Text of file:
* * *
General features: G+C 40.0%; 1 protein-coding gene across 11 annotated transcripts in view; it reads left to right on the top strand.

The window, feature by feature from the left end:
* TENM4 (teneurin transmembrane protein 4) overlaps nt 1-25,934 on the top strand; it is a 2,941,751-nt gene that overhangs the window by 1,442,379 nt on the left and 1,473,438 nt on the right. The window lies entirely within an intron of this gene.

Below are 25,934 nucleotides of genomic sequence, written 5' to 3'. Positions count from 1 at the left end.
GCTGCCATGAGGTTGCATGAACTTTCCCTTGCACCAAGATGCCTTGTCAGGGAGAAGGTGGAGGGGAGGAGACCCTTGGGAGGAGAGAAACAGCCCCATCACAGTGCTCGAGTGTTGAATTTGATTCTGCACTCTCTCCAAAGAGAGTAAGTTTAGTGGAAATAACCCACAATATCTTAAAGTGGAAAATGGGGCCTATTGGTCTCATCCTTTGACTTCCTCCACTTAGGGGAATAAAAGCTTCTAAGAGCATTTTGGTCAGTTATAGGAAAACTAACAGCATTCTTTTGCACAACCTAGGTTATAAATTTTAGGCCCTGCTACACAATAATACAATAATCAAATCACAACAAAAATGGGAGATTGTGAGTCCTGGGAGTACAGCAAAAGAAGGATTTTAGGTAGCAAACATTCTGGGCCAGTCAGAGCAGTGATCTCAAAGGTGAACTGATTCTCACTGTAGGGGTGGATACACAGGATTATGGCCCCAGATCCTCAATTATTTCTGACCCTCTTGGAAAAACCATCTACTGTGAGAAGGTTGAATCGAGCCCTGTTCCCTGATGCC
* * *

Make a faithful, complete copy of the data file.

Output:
General features: G+C 40.0%; 1 protein-coding gene across 11 annotated transcripts in view; it reads left to right on the top strand.

The window, feature by feature from the left end:
* TENM4 (teneurin transmembrane protein 4) overlaps nt 1-25,934 on the top strand; it is a 2,941,751-nt gene that overhangs the window by 1,442,379 nt on the left and 1,473,438 nt on the right. The window lies entirely within an intron of this gene.

Below are 25,934 nucleotides of genomic sequence, written 5' to 3'. Positions count from 1 at the left end.
GCTGCCATGAGGTTGCATGAACTTTCCCTTGCACCAAGATGCCTTGTCAGGGAGAAGGTGGAGGGGAGGAGACCCTTGGGAGGAGAGAAACAGCCCCATCACAGTGCTCGAGTGTTGAATTTGATTCTGCACTCTCTCCAAAGAGAGTAAGTTTAGTGGAAATAACCCACAATATCTTAAAGTGGAAAATGGGGCCTATTGGTCTCATCCTTTGACTTCCTCCACTTAGGGGAATAAAAGCTTCTAAGAGCATTTTGGTCAGTTATAGGAAAACTAACAGCATTCTTTTGCACAACCTAGGTTATAAATTTTAGGCCCTGCTACACAATAATACAATAATCAAATCACAACAAAAATGGGAGATTGTGAGTCCTGGGAGTACAGCAAAAGAAGGATTTTAGGTAGCAAACATTCTGGGCCAGTCAGAGCAGTGATCTCAAAGGTGAACTGATTCTCACTGTAGGGGTGGATACACAGGATTATGGCCCCAGATCCTCAATTATTTCTGACCCTCTTGGAAAAACCATCTACTGTGAGAAGGTTGAATCGAGCCCTGTTCCCTGATGCC